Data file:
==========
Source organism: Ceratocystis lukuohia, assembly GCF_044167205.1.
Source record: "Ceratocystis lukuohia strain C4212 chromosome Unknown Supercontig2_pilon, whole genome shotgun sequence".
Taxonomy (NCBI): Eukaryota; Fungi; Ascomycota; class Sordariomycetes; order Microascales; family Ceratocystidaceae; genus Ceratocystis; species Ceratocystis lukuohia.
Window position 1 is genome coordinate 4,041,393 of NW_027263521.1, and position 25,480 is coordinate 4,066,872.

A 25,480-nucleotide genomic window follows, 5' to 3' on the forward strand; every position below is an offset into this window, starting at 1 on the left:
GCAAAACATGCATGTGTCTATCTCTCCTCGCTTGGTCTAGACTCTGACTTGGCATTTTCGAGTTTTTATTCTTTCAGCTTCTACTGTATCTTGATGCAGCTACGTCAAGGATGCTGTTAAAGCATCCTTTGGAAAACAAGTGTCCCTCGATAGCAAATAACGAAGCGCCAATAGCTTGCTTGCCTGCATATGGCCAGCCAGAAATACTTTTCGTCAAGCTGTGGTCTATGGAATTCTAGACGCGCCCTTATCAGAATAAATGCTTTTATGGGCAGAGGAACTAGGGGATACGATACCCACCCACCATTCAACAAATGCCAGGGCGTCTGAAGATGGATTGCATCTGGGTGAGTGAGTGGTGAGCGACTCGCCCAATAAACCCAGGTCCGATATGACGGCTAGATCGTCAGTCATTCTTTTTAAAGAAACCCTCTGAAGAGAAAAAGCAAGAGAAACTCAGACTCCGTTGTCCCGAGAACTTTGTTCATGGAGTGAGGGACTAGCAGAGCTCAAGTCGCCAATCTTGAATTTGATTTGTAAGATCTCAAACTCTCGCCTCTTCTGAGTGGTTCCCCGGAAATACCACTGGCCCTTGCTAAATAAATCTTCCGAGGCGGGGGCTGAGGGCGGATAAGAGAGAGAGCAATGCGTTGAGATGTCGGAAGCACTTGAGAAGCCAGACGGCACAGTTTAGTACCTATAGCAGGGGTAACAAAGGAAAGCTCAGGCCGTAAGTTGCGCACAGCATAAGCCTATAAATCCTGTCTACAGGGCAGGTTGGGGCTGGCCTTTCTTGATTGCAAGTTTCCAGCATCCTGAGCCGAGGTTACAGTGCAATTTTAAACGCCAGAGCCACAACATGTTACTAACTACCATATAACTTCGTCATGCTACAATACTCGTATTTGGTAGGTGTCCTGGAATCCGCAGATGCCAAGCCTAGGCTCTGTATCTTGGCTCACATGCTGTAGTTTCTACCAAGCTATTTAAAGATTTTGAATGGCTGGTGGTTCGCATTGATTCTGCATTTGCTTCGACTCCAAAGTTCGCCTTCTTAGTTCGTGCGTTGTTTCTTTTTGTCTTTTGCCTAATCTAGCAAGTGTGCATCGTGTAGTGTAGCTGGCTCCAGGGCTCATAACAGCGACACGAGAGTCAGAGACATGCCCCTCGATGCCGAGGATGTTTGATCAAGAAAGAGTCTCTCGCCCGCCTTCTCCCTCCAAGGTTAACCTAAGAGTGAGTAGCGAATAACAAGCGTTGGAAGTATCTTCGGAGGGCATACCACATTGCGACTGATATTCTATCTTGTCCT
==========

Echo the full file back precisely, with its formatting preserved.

Source organism: Ceratocystis lukuohia, assembly GCF_044167205.1.
Source record: "Ceratocystis lukuohia strain C4212 chromosome Unknown Supercontig2_pilon, whole genome shotgun sequence".
Taxonomy (NCBI): Eukaryota; Fungi; Ascomycota; class Sordariomycetes; order Microascales; family Ceratocystidaceae; genus Ceratocystis; species Ceratocystis lukuohia.
Window position 1 is genome coordinate 4,041,393 of NW_027263521.1, and position 25,480 is coordinate 4,066,872.

A 25,480-nucleotide genomic window follows, 5' to 3' on the forward strand; every position below is an offset into this window, starting at 1 on the left:
GCAAAACATGCATGTGTCTATCTCTCCTCGCTTGGTCTAGACTCTGACTTGGCATTTTCGAGTTTTTATTCTTTCAGCTTCTACTGTATCTTGATGCAGCTACGTCAAGGATGCTGTTAAAGCATCCTTTGGAAAACAAGTGTCCCTCGATAGCAAATAACGAAGCGCCAATAGCTTGCTTGCCTGCATATGGCCAGCCAGAAATACTTTTCGTCAAGCTGTGGTCTATGGAATTCTAGACGCGCCCTTATCAGAATAAATGCTTTTATGGGCAGAGGAACTAGGGGATACGATACCCACCCACCATTCAACAAATGCCAGGGCGTCTGAAGATGGATTGCATCTGGGTGAGTGAGTGGTGAGCGACTCGCCCAATAAACCCAGGTCCGATATGACGGCTAGATCGTCAGTCATTCTTTTTAAAGAAACCCTCTGAAGAGAAAAAGCAAGAGAAACTCAGACTCCGTTGTCCCGAGAACTTTGTTCATGGAGTGAGGGACTAGCAGAGCTCAAGTCGCCAATCTTGAATTTGATTTGTAAGATCTCAAACTCTCGCCTCTTCTGAGTGGTTCCCCGGAAATACCACTGGCCCTTGCTAAATAAATCTTCCGAGGCGGGGGCTGAGGGCGGATAAGAGAGAGAGCAATGCGTTGAGATGTCGGAAGCACTTGAGAAGCCAGACGGCACAGTTTAGTACCTATAGCAGGGGTAACAAAGGAAAGCTCAGGCCGTAAGTTGCGCACAGCATAAGCCTATAAATCCTGTCTACAGGGCAGGTTGGGGCTGGCCTTTCTTGATTGCAAGTTTCCAGCATCCTGAGCCGAGGTTACAGTGCAATTTTAAACGCCAGAGCCACAACATGTTACTAACTACCATATAACTTCGTCATGCTACAATACTCGTATTTGGTAGGTGTCCTGGAATCCGCAGATGCCAAGCCTAGGCTCTGTATCTTGGCTCACATGCTGTAGTTTCTACCAAGCTATTTAAAGATTTTGAATGGCTGGTGGTTCGCATTGATTCTGCATTTGCTTCGACTCCAAAGTTCGCCTTCTTAGTTCGTGCGTTGTTTCTTTTTGTCTTTTGCCTAATCTAGCAAGTGTGCATCGTGTAGTGTAGCTGGCTCCAGGGCTCATAACAGCGACACGAGAGTCAGAGACATGCCCCTCGATGCCGAGGATGTTTGATCAAGAAAGAGTCTCTCGCCCGCCTTCTCCCTCCAAGGTTAACCTAAGAGTGAGTAGCGAATAACAAGCGTTGGAAGTATCTTCGGAGGGCATACCACATTGCGACTGATATTCTATCTTGTCCT